-If you don't hit biglaw which would allow you to pay off the loans in 10 years, you can go for any public sector job which would allow the loan to be forgiven (tax-free) after 10 years. It doesn't even have to be a legal job or an elusive PI job. It can be a public school teacher (not even a teacher, a janitor is technically a public employee), you can knock out 3 years (maybe more) through the peace corps while not even making any payments, Americorps also counts for public repayment.

Responsibility Disclaimer:
Of course you should attempt to pay back all of the loans and only take on as much debt as you feel you can pay back given your school's employment prospects. However, should you fail, you won't be wallowing in debt for the rest of your life if you take out federal loans.


This post is very helpful, thank you! I wasn't aware that IBR didn't require you to be doing PI law to be eligible, which is actually very comforting because depending on LRAP as a safety net is not a good idea considering how difficult it can be to get a PI gig. So in the absolute worst case scenario, I could enter a national service program (Peacecorps / Americorps) then become a teacher and I will still be okay under IBR?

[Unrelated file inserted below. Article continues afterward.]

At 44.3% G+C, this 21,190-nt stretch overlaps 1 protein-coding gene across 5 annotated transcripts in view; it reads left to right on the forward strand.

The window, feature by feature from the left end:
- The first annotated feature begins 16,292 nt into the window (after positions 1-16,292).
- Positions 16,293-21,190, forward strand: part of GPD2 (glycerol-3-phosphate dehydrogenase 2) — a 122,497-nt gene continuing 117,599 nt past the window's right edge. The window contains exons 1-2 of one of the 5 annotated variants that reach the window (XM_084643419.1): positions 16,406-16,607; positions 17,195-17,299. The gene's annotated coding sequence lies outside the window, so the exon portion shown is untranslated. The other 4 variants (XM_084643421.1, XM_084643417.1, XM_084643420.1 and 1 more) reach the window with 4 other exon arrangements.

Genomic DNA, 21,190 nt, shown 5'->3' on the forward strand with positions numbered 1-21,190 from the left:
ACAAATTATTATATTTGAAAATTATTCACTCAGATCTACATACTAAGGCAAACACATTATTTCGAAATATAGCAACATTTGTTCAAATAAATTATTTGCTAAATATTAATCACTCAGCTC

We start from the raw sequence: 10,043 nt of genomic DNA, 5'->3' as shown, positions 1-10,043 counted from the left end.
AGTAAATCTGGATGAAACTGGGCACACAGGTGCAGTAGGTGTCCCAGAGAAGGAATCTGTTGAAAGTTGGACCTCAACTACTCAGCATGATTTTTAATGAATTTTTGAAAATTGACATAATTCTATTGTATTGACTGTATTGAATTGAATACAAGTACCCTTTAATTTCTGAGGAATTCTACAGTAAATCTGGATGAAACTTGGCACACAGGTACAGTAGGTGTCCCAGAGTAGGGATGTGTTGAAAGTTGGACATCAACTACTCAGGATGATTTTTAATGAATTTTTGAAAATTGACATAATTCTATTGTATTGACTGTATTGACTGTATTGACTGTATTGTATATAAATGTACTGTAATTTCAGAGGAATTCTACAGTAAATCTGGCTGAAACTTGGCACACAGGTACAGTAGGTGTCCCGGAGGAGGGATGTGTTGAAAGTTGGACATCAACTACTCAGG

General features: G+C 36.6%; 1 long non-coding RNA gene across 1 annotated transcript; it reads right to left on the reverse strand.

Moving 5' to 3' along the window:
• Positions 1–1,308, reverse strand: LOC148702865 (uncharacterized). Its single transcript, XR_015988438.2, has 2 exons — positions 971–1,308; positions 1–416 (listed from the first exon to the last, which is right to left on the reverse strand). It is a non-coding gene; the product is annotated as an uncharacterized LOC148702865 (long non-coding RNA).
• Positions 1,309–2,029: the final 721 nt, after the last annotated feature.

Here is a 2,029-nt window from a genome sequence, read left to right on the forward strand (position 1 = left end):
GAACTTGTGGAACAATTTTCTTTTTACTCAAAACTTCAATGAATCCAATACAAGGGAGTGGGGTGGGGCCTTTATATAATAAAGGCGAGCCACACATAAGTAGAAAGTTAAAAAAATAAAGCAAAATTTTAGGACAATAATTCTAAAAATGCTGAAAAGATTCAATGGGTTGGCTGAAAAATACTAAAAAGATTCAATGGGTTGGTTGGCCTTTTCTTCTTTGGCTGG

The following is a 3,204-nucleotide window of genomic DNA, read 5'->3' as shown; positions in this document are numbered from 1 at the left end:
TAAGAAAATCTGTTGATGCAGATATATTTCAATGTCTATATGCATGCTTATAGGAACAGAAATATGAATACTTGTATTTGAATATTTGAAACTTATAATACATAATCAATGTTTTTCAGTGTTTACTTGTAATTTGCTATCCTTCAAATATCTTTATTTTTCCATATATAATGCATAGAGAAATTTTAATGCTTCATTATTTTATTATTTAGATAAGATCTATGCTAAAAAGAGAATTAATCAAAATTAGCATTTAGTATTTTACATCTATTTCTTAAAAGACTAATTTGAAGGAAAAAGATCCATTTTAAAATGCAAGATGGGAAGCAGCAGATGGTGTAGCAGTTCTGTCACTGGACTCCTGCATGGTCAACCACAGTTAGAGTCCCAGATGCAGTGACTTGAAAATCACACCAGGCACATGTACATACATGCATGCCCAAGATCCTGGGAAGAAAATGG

aliarrow
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Re: GradPlus loans vs. Private Loans with Lower Interest

Postby aliarrow » Tue Apr 05, 2011 2:11 pm

bhan87 wrote:
This post is very helpful, thank you! I wasn't aware that IBR didn't require you to be doing PI law to be eligible, which is actually very comforting because depending on LRAP as a safety net is not a good idea considering how difficult it can be to get a PI gig. So in the absolute worst case scenario, I could enter a national service program (Peacecorps / Americorps) then become a teacher and I will still be okay under IBR?


Yes - IBR is for all federal loan borrowers, not law students in particular; therefore the guidelines for the Public Service Forgiveness option applies to a broad spectrum of Public Service jobs and doesn't even take the actual sector (legal vs whatever) into consideration. Here's a good site for more info:
http://ibrinfo.org/what.vp.html#pslf

The Real Jack McCoy
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Re: GradPlus loans vs. Private Loans with Lower Interest

Postby The Real Jack McCoy » Tue Apr 05, 2011 9:05 pm

In some cases, a school's LRAP will extend to private loans. So the safety net might still be there if you believe in the school's willingness to maintain its LRAP, and the school's LRAP program is superior to IBR. You'd need to check with the specific schools, obviously.